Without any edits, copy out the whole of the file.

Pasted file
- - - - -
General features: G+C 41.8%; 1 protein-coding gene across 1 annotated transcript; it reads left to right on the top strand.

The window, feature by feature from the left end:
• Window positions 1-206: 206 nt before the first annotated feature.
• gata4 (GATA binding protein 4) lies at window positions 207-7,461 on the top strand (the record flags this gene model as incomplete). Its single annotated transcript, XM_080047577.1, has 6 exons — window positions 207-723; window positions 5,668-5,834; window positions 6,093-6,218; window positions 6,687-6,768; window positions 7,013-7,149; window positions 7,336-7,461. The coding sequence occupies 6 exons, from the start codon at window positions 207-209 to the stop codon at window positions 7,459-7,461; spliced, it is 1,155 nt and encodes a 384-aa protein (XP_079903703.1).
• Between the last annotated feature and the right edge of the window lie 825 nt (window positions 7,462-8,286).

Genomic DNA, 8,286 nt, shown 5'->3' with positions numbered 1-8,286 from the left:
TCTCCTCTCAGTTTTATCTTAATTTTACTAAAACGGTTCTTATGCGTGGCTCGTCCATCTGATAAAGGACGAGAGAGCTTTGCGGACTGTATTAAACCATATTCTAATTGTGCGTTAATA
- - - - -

General features: G+C 41.8%; 1 protein-coding gene across 1 annotated transcript; it reads left to right on the top strand.

The window, feature by feature from the left end:
• Window positions 1-206: 206 nt before the first annotated feature.
• gata4 (GATA binding protein 4) lies at window positions 207-7,461 on the top strand (the record flags this gene model as incomplete). Its single annotated transcript, XM_080047577.1, has 6 exons — window positions 207-723; window positions 5,668-5,834; window positions 6,093-6,218; window positions 6,687-6,768; window positions 7,013-7,149; window positions 7,336-7,461. The coding sequence occupies 6 exons, from the start codon at window positions 207-209 to the stop codon at window positions 7,459-7,461; spliced, it is 1,155 nt and encodes a 384-aa protein (XP_079903703.1).
• Between the last annotated feature and the right edge of the window lie 825 nt (window positions 7,462-8,286).

Genomic DNA, 8,286 nt, shown 5'->3' with positions numbered 1-8,286 from the left:
TCTCCTCTCAGTTTTATCTTAATTTTACTAAAACGGTTCTTATGCGTGGCTCGTCCATCTGATAAAGGACGAGAGAGCTTTGCGGACTGTATTAAACCATATTCTAATTGTGCGTTAATA